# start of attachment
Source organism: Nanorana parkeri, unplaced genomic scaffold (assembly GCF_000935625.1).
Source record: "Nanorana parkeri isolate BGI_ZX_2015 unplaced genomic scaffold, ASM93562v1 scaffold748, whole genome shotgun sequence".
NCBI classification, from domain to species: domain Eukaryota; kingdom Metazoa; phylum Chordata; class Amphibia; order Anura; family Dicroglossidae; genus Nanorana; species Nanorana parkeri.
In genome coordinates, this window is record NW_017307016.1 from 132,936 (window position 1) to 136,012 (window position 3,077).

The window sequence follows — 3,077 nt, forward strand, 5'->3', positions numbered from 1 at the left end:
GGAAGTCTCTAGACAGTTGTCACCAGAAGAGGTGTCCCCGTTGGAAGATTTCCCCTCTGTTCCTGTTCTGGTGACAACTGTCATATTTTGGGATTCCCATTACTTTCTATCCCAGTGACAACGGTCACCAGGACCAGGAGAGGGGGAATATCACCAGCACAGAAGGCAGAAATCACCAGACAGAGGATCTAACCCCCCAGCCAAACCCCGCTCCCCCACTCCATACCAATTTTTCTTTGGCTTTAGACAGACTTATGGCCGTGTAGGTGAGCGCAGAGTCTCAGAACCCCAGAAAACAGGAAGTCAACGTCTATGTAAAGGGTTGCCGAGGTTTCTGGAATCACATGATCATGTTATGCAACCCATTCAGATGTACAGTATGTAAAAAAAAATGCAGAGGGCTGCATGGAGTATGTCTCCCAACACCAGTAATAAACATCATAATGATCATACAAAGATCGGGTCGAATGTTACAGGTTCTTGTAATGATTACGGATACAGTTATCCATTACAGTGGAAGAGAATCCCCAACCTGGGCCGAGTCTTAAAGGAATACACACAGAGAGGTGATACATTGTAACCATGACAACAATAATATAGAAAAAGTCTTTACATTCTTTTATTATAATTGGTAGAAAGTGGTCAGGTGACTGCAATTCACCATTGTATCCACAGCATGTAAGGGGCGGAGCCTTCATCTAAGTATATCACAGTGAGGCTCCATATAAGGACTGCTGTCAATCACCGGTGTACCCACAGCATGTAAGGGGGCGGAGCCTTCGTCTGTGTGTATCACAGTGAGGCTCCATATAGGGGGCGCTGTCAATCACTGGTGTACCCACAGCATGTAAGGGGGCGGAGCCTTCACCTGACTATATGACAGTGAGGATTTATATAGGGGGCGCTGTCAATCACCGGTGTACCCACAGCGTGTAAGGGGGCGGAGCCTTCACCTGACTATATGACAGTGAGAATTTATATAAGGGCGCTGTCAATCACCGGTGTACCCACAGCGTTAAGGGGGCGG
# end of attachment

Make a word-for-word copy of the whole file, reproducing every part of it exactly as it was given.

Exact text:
Source organism: Nanorana parkeri, unplaced genomic scaffold (assembly GCF_000935625.1).
Source record: "Nanorana parkeri isolate BGI_ZX_2015 unplaced genomic scaffold, ASM93562v1 scaffold748, whole genome shotgun sequence".
NCBI classification, from domain to species: domain Eukaryota; kingdom Metazoa; phylum Chordata; class Amphibia; order Anura; family Dicroglossidae; genus Nanorana; species Nanorana parkeri.
In genome coordinates, this window is record NW_017307016.1 from 132,936 (window position 1) to 136,012 (window position 3,077).

The window sequence follows — 3,077 nt, forward strand, 5'->3', positions numbered from 1 at the left end:
GGAAGTCTCTAGACAGTTGTCACCAGAAGAGGTGTCCCCGTTGGAAGATTTCCCCTCTGTTCCTGTTCTGGTGACAACTGTCATATTTTGGGATTCCCATTACTTTCTATCCCAGTGACAACGGTCACCAGGACCAGGAGAGGGGGAATATCACCAGCACAGAAGGCAGAAATCACCAGACAGAGGATCTAACCCCCCAGCCAAACCCCGCTCCCCCACTCCATACCAATTTTTCTTTGGCTTTAGACAGACTTATGGCCGTGTAGGTGAGCGCAGAGTCTCAGAACCCCAGAAAACAGGAAGTCAACGTCTATGTAAAGGGTTGCCGAGGTTTCTGGAATCACATGATCATGTTATGCAACCCATTCAGATGTACAGTATGTAAAAAAAAATGCAGAGGGCTGCATGGAGTATGTCTCCCAACACCAGTAATAAACATCATAATGATCATACAAAGATCGGGTCGAATGTTACAGGTTCTTGTAATGATTACGGATACAGTTATCCATTACAGTGGAAGAGAATCCCCAACCTGGGCCGAGTCTTAAAGGAATACACACAGAGAGGTGATACATTGTAACCATGACAACAATAATATAGAAAAAGTCTTTACATTCTTTTATTATAATTGGTAGAAAGTGGTCAGGTGACTGCAATTCACCATTGTATCCACAGCATGTAAGGGGCGGAGCCTTCATCTAAGTATATCACAGTGAGGCTCCATATAAGGACTGCTGTCAATCACCGGTGTACCCACAGCATGTAAGGGGGCGGAGCCTTCGTCTGTGTGTATCACAGTGAGGCTCCATATAGGGGGCGCTGTCAATCACTGGTGTACCCACAGCATGTAAGGGGGCGGAGCCTTCACCTGACTATATGACAGTGAGGATTTATATAGGGGGCGCTGTCAATCACCGGTGTACCCACAGCGTGTAAGGGGGCGGAGCCTTCACCTGACTATATGACAGTGAGAATTTATATAAGGGCGCTGTCAATCACCGGTGTACCCACAGCGTTAAGGGGGCGG